Official Autopsy Report Says Tyre Nichols Died as Result of Blunt Force Head Injuries

Tyre Nichols succumbed to head injuries resulting from blunt impact, as indicated in the state’s official autopsy report. The report was released to the general public on Thursday.

Several days after being taken into custody, Head Nichols appeared to have been directly subjected to strikes as police officers repeatedly and forcefully punched and kicked him. The entire incident was captured on surveillance cameras, both on the officers’ bodies and throughout the Memphis Police hospital where Nichols later died.

In the evening of January 7th, law enforcement initially stopped Nichols for suspected dangerous driving. At least one officer also struck him repeatedly with a baton.

Additionally, Nichols experienced “various blunt trauma wounds to the neck, torso, and limbs,” and a medical examiner from Shelby County at the West Tennessee Regional Forensic Center determined the cause of death for the 29-year-old as a homicide.

He also encountered liver dysfunction and his kidneys ceased to function correctly.

All of them have pleaded not guilty. Former Memphis Police officers, now charged with second-degree murder among other felonies, have been fired for their involvement in beating Nichols.

In response to the release of the autopsy, the legal representation for Nichols’ family issued a statement on Thursday, stating that they were “shocked” to hear the detailed description of Nichols’ sustained injuries.

Attorneys Romanucci Antonio and Crump Ben stated, “There is no doubt that this young man was tortured to death by these officers, as the official autopsy results once again emphasize the extreme brutality of Tyre’s deadly beating.”

In the brief summary of the autopsy, it is mentioned that Nichols had received CPR and was unresponsive before arriving at the hospital by ambulance, according to the medical examiner’s notes.

The response to the medical incident in the field has come under heavy scrutiny after video footage from a surveillance pole in Memphis City, released in late January, appears to show EMTs initially not conducting an adequate patient assessment, but eventually receiving some sort of medical care at the scene of the fired Department Fire in Memphis.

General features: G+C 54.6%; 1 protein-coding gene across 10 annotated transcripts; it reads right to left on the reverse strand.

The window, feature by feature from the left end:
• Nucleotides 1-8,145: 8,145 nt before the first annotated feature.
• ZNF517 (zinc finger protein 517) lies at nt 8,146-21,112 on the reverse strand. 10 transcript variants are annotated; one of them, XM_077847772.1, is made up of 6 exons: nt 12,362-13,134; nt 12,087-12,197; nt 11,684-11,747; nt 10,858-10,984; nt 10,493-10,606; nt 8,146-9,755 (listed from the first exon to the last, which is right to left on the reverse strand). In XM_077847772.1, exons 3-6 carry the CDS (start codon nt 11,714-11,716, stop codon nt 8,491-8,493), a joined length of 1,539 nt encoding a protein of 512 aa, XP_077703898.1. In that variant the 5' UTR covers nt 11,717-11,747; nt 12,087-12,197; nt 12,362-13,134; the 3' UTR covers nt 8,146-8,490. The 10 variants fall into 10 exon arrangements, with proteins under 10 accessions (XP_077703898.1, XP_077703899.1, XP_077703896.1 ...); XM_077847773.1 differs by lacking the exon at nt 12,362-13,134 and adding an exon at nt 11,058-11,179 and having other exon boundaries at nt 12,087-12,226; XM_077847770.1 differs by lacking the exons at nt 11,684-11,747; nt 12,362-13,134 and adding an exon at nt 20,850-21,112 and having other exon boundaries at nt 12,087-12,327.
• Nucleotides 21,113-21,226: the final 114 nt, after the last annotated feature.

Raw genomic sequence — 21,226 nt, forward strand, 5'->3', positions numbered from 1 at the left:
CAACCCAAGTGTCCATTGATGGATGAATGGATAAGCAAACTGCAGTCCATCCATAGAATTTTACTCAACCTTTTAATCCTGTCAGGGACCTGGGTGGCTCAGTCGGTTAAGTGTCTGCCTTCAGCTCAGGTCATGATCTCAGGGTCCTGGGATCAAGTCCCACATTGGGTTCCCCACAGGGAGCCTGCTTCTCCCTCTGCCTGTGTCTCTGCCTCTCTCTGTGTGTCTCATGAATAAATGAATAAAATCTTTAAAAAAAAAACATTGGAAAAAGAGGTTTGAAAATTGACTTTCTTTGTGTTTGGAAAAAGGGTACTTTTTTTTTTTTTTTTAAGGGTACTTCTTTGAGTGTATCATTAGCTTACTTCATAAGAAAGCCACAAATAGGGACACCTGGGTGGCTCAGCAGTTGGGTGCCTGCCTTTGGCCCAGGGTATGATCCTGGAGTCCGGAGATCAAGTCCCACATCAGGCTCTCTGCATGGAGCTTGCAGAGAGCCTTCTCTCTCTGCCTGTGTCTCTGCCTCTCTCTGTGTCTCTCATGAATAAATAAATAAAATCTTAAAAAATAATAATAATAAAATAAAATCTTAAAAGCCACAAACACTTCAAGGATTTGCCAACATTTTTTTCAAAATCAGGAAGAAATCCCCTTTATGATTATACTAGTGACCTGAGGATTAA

The MFD supervising lieutenant, who failed to exit the fire truck in violation of policies and procedures, was also terminated. The MFD employees have appealed their terminations.

According to a doctor cited by the Associated Press, who examined the autopsy’s toxicology report, both alcohol and THC, a component found in marijuana, were identified in a blood sample obtained from Nichol’s at the hospital. The doctor noted that the quantities of both substances were relatively small.

Nichol’s blood alcohol concentration was .049, which is lower than the legal threshold of 0.08.

“Many individuals may experience this common concern after consuming alcohol in social settings, especially those who are legally eligible to drive themselves home.” Dr. Andrew Stolbach, a medical toxicologist at Johns Hopkins Medicine, clarified this.

Officers are captured on body cameras after apprehending Nichols, implying that he was intoxicated.

They saw the first glimpses of Nichols in the hospital following the release of police body camera footage, after he took and shared an image of his unconscious son Rodney attending demonstrations.

Nichols, with a puffy and battered face, is connected to a breathing machine in Wells’ picture, which stands in sharp opposition to typical snapshots of the young man recognized for his effortless smile.

His family characterized him as unrecognizable.